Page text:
It appears the diplomatic row between Ghana and the US is deepening following an ‘errant’ twitter message from the US Embassy in Accra challenging President John Mahama’s call on Ghanaians to sacrifice in the face of the dire economic hardships.
Hannah Tetteh, Foreign Affairs Minister, has unequivocally stated government’s dissatisfaction at the apology issued immediately after the twitter faux pas from the embassy and demanded public apology.
Last Friday, President Mahama wrote on his twitter account, @ JDMahama: ‘As a people, we have had to make sacrifices. I wish to assure you that the results of these sacrifices would begin to show very soon.’
But in a sharp cynical response, the US Embassy’s twitter handle-@ USEmbassy Ghana, countered: ‘@JDMahama and what sacrifices are you making? Don’t tell me that pay cut.’
A few hours after the controversial tweets, the US embassy issued another twitter message trying to explain the situation. ‘Our staff mixed a personal handle with the embassy’s. We apologized for the errant tweet,’ it stated.
The US embassy’s said apology on twitter went further to indicate that the embassy had also issued unqualified apology directly to President Mahama and Ghanaian citizens for the gaffe.
But on her twitter account on Friday, Hannah Tetteh expressed her doubt thus, ‘the tweet was public & associated with your twitter handle. It was not a private/personal account.’
Apparently, the Foreign Affairs Minister was responding to agitations by some key National Democratic Congress (NDC) activists and government officials, who had asked the Foreign Minister to, as a matter of urgency, summon the US Ambassador, Gene A. Cretz, to the Flagstaff House to render unqualified apology to ‘the President and the people of Ghana.’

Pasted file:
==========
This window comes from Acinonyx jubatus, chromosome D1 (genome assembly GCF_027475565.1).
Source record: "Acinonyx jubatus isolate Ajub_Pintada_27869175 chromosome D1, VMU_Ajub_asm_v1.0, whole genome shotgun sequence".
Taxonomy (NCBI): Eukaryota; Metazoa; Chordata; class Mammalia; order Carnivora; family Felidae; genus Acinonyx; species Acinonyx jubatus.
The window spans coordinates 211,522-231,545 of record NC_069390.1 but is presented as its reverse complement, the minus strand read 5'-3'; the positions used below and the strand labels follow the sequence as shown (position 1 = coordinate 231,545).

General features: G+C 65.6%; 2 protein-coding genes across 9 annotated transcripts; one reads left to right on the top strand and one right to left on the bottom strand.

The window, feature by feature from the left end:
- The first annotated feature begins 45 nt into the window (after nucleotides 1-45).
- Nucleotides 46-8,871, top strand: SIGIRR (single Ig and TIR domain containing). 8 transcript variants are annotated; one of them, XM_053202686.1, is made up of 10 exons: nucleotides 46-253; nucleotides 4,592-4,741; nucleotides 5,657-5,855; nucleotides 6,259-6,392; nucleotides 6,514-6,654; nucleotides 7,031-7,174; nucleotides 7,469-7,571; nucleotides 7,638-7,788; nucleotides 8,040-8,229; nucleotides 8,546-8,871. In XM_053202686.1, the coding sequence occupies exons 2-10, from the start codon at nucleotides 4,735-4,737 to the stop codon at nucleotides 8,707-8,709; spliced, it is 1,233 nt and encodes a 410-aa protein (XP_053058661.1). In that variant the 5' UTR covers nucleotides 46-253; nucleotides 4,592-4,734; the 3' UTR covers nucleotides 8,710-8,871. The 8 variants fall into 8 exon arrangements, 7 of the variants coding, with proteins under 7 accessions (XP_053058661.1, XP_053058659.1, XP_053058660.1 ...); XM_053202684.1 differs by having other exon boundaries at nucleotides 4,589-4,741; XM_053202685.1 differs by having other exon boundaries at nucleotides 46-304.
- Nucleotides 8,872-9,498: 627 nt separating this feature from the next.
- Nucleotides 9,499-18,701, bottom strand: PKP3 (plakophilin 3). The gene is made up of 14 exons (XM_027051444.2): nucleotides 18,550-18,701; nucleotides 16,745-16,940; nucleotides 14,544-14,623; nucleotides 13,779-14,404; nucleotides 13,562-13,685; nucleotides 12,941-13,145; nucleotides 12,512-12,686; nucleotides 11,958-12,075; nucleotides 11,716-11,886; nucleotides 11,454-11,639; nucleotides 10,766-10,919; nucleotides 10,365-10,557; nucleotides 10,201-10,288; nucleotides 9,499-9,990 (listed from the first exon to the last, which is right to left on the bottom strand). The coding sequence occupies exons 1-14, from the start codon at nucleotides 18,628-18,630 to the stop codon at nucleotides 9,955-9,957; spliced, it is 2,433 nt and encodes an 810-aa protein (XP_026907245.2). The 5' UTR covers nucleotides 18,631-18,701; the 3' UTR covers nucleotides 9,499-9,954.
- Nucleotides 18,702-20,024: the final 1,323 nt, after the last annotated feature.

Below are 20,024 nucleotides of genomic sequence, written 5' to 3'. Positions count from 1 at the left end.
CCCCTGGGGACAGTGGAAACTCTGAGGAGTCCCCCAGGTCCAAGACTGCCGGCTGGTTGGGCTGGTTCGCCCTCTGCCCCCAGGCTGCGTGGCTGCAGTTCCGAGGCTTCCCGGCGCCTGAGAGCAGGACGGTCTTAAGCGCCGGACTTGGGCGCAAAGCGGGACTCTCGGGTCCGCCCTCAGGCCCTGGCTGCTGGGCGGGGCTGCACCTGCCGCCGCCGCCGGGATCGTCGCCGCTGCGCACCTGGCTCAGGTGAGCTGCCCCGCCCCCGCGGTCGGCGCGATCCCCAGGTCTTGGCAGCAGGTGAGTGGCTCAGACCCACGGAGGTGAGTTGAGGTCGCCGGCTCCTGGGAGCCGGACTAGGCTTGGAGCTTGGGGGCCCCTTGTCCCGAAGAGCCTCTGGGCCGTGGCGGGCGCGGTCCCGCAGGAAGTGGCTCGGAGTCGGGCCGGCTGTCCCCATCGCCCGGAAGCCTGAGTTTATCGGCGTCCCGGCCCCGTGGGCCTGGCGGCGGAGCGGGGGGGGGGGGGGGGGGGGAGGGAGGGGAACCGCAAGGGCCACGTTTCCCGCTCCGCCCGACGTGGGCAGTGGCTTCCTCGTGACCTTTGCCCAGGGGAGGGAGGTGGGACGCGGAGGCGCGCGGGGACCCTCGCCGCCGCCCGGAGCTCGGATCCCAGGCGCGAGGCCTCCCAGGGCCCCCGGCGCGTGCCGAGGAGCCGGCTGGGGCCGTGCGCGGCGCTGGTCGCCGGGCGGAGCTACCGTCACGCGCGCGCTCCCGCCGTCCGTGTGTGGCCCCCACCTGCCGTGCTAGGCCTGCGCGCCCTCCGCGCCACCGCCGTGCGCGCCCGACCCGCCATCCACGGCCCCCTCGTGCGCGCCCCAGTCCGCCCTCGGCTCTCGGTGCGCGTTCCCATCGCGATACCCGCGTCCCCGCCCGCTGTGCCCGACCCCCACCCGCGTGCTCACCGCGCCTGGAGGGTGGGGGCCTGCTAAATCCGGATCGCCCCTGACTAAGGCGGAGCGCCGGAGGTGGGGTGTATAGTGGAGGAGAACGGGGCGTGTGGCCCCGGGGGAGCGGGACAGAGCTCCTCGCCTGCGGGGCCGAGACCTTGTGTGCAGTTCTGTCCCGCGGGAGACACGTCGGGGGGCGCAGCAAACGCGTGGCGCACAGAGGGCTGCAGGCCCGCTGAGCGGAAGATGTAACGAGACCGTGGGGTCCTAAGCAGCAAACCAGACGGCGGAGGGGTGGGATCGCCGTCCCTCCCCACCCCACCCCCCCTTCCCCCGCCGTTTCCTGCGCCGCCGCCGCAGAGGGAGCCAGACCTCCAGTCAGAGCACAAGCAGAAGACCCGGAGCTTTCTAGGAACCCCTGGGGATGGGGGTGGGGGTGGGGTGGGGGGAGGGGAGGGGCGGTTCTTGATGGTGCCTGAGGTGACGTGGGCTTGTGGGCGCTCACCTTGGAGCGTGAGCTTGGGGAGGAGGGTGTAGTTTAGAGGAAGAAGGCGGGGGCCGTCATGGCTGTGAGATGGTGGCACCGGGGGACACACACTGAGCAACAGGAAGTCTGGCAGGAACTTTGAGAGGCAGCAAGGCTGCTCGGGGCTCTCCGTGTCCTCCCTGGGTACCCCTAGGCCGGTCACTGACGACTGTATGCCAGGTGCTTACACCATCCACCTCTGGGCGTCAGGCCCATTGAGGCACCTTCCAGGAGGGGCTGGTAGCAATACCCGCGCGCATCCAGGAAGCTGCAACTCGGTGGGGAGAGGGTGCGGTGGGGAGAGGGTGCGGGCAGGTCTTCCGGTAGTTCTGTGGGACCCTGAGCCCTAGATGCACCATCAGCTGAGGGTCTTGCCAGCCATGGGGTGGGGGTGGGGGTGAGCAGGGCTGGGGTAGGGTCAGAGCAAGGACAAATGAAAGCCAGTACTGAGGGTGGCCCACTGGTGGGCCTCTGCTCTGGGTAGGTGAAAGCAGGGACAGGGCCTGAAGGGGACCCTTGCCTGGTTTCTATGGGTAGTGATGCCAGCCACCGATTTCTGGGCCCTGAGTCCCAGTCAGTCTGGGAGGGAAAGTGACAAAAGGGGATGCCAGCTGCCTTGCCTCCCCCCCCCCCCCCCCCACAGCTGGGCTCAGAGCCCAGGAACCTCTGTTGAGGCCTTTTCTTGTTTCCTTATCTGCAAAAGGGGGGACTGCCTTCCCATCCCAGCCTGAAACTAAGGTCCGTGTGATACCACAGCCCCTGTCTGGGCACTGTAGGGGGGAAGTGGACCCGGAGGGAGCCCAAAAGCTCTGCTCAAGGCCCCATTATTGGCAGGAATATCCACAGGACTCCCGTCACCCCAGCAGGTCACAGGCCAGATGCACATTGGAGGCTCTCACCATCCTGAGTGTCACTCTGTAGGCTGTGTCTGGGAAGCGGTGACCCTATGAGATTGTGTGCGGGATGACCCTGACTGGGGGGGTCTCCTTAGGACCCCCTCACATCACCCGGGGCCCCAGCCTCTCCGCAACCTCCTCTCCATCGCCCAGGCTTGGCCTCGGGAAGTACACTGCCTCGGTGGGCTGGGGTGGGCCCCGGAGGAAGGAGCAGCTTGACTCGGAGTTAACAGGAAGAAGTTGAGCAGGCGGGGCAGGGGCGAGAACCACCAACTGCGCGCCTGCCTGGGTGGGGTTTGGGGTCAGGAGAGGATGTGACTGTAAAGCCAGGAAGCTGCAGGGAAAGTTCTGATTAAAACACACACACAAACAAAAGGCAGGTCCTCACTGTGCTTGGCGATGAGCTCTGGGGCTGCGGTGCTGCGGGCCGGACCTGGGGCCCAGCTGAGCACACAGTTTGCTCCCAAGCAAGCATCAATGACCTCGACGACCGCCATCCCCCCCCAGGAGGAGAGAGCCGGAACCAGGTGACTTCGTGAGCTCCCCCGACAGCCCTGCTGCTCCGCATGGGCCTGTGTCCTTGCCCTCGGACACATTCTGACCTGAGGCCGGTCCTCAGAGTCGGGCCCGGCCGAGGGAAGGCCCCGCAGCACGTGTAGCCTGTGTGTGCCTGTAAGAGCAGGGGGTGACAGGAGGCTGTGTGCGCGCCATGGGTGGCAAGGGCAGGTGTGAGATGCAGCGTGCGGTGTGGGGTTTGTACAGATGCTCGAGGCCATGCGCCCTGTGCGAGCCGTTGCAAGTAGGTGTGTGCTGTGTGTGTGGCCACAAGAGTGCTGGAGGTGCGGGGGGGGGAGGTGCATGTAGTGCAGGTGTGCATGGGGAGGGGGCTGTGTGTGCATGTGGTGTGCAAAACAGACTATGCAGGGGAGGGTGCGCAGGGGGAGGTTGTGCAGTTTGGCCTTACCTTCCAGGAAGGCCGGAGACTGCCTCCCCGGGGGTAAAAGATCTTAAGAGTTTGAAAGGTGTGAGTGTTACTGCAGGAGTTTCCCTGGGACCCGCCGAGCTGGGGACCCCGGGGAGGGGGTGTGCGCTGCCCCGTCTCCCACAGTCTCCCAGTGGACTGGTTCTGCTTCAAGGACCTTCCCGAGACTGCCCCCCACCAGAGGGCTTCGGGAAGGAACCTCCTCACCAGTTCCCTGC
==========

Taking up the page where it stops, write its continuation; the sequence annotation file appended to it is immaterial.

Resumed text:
Among the angry activists were Ras Mubarak, acting National Coordinator of the National Youth Authority; Kwadwo Twum Boafo, Executive Secretary of the Ghana Free Zones Board and Dela Coffie, a member of the NDC communications team.
‘A tweeted apology for the snide remarks targeted directly at President John Dramani Mahama by the US Embassy is insufficient. I can only imagine the US response to a snide remark about President Obama’s faltering Obamacare by an ‘intern’ at the Russian Embassy in Washington,’ Sam Dzata George, a communications team member of the ruling party, posted on his Facebook on Sunday.
‘Apology or no apology, the Foreign Minister should as a matter of urgency, summon the US Ambassador and register her protest in the strongest terms over this clear attack and insult on our presidency.
‘It matters not whether it was the US embassy staff who mixed a personal twitter handle with the embassy’s own. This is a major diplomatic gaffe.
‘And if this were to be a serious democracy, the US Ambassador should by now be explaining why this attack on the presidency of a sovereign nation should not lead to her expulsion from the country.
‘We are not a serious nation. Are we?’, Dela Coffie writes on his Facebook wall.
Incidentally, the cynical response from the US embassy tweeter was referring to the much criticized decision by the John Dramani administration early this year that it was going to cut the salaries of the President down to ministers by 10% to exhibit the sacrifices that the executive had to take in a bid to douse the financial challenges facing the government in particular and the country in general.
The suggestion was widely derided by the public who referred the government to other huge unconventional sources of funds that government officials benefit from, aside their salaries.
By Raphael Ofori-Adeniran
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